What is the what, Darfur and the ‘Genocide Olympics’
‘What is the what’ is the title of the latest book by writer Dave Eggers. The book has inspired me to learn more about the current situation in Sudan and Darfur. I sincerely hope that many will also read this book and will be inspired to take action or to speak up.
Everyone knows something is very wrong in Darfur, but the exact details are unclear for many. Until I read ‘What is the what’, the autobiography of Valentino Achak Deng, written down in novelized form by Dave Eggers, I also understood little about the situation in Sudan.
Despite the fact that ‘What is the what’ is not about the Darfur region, but about the war that raged in Southern Sudan the past 20 years, the events in both areas basically share the same causes. In many ways history is repeating itself in Darfur.
What is ‘What is the what’
‘What is the what’ is the unbelievable story of the life of Valentino Achak Deng, a former ‘Lost Boy’, like the drifting children were called in the Sudanese war. The novel describes the true story of the horrendous ordeals the young Valentino is confronted with when he escapes from his village which is torched by the murderous Murahaleen militia. From that moment he is a running five-year old, unknowing of the fate of his family. With a group of hundreds of other Lost Boys, he undertakes an epic journey of years through the desert, to eventually end up in the enormous Kakuma refugee camp in Northern Kenia. What makes the book remarkable in my opinion (apart from the extraordinary challenges that Valentino has to face), is that the story does not contain any moral indignation, something you would expect considering the events described. You listen to a voice of someone who experiences all cruelties he is seeing and living through as a given. Because the reader experiences the events through the eyes of growing up Valentino, he/she realizes it is not just misery, but also simply the life of someone (and many like him) who tries to make the best of the situation, also in the most gruelling circumstances.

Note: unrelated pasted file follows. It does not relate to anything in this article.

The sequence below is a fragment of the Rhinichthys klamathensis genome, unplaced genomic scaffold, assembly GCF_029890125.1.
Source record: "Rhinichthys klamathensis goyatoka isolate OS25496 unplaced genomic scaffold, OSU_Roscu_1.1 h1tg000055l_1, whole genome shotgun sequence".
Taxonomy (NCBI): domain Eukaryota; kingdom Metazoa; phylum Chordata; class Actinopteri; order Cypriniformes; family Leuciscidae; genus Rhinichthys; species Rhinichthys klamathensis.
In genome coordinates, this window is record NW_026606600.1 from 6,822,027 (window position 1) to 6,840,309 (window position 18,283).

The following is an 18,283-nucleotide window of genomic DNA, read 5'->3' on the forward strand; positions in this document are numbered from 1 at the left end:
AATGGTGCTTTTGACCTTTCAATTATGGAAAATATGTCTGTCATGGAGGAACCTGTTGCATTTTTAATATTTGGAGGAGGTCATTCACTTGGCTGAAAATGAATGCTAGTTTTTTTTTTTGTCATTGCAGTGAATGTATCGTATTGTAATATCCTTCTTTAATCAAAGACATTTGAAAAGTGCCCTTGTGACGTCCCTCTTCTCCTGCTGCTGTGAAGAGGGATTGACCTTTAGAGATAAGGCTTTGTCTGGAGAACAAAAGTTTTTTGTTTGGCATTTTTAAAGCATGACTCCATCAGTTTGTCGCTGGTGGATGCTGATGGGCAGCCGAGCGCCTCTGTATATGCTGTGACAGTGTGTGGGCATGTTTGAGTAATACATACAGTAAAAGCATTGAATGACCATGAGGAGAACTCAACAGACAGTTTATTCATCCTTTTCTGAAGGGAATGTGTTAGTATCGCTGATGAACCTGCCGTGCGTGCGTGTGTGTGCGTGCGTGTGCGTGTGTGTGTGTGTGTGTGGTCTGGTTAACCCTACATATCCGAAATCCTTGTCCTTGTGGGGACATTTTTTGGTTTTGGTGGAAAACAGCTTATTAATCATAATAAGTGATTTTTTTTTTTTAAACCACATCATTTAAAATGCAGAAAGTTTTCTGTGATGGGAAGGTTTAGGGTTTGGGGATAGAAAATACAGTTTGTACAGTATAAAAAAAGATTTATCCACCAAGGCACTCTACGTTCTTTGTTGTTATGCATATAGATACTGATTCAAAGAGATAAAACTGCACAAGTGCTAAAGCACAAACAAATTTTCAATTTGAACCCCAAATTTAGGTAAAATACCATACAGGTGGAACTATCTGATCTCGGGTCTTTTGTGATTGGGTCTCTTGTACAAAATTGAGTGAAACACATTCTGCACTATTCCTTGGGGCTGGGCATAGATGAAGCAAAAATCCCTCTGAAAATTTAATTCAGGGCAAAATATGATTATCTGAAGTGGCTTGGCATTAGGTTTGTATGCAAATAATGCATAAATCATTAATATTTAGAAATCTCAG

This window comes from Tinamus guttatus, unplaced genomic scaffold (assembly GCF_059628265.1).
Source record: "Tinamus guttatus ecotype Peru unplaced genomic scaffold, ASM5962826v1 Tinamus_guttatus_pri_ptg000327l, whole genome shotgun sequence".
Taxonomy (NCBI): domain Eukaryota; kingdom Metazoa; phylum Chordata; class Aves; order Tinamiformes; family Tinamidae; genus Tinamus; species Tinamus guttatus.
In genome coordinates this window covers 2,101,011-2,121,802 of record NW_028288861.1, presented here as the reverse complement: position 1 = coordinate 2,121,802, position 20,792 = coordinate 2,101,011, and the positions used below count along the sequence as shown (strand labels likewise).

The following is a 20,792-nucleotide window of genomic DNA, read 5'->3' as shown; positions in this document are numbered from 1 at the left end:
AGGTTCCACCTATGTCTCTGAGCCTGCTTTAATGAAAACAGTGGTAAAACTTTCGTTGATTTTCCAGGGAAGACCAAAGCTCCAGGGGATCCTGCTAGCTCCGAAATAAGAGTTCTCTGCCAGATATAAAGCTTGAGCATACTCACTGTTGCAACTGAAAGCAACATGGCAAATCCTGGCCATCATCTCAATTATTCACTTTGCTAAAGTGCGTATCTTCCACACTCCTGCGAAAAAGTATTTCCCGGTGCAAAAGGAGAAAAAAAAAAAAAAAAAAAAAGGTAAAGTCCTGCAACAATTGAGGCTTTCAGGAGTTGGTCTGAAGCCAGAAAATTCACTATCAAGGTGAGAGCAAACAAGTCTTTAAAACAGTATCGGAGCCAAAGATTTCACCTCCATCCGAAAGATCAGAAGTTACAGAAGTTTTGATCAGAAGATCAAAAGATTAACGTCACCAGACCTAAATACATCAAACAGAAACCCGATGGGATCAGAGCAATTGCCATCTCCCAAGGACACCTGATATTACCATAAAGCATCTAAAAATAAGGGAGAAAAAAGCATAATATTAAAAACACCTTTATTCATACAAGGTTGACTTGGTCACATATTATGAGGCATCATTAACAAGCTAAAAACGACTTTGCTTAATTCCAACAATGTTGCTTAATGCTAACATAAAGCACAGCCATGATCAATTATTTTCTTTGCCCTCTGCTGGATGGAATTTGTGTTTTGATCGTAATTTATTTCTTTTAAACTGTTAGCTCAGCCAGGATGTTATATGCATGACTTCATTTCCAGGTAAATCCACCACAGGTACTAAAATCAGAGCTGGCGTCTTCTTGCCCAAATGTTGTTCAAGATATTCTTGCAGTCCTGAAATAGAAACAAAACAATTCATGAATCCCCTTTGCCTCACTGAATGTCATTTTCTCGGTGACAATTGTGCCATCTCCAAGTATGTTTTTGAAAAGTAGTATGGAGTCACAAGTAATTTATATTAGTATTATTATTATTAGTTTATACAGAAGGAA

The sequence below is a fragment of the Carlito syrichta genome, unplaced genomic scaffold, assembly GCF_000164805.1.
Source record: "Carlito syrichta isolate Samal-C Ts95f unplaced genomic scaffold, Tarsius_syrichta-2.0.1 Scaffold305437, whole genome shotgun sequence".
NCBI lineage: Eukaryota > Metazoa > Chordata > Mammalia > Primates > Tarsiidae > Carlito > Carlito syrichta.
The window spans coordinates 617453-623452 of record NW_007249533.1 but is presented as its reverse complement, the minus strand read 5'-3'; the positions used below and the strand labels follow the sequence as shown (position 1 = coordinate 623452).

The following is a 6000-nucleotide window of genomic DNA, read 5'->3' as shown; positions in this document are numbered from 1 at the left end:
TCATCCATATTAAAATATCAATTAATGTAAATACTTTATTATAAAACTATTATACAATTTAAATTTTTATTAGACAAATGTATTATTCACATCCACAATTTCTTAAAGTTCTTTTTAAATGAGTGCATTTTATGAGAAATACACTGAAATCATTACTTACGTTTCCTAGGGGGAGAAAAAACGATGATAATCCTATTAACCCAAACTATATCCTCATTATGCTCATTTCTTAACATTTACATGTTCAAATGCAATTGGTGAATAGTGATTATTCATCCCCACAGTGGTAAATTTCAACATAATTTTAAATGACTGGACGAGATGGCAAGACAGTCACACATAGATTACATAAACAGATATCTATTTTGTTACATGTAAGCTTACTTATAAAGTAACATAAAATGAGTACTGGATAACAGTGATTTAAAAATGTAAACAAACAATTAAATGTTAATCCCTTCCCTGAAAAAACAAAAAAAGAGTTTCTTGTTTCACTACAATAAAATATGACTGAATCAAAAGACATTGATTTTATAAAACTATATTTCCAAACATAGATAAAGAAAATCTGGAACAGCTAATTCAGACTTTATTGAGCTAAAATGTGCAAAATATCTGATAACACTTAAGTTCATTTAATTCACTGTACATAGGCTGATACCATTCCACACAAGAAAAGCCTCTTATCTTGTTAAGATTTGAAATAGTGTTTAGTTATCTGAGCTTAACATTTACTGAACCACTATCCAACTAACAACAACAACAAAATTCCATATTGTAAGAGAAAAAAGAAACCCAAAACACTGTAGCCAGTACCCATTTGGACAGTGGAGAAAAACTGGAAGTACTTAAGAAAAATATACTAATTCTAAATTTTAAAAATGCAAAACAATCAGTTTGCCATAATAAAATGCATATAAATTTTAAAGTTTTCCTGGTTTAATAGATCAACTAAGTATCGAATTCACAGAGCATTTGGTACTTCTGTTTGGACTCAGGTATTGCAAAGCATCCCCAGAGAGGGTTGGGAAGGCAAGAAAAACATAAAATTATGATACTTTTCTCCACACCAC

The reality of today in Sudan
Despite the fact that the book is the eyewitness account of just one person, ‘What is the what’ has made me understand what happened in the last 20 years in Sudan, and what is happening today again in Darfur and neigbouring Chad, where many of the refugees have fled:
The rapes and killings by the militias that caused hundreds of thousands of victims. The situation of millions of people who fled the violence and ended up in enormous refugee camps, living in very poor circumstances. The role of the cunning dictatorial regime in Khartoum, that buys weapons and high-tech attack helicopters to use against its own people. The feared Janjaweed militia, supported by the regime, who come on horseback, burn villages to the ground and murder and abuse all inhabitants. The genocide and ethnic cleansing that is taking place and the role of the regime in playing the different tribes off against each other. The rebel armies, mostly consisting of boy- and teen soldiers, who revolted against the government, but became so divided themselves that with the wars among each other they only contribute to the violence and chaos. The fact that international relief organisations can hardly do their work because they are worked against by the regime and their supplies and vehicles are robbed by the rebels. Endless bureaucratic procedures preventing journalists from getting the proper documents to enter Darfur.
The role of the international community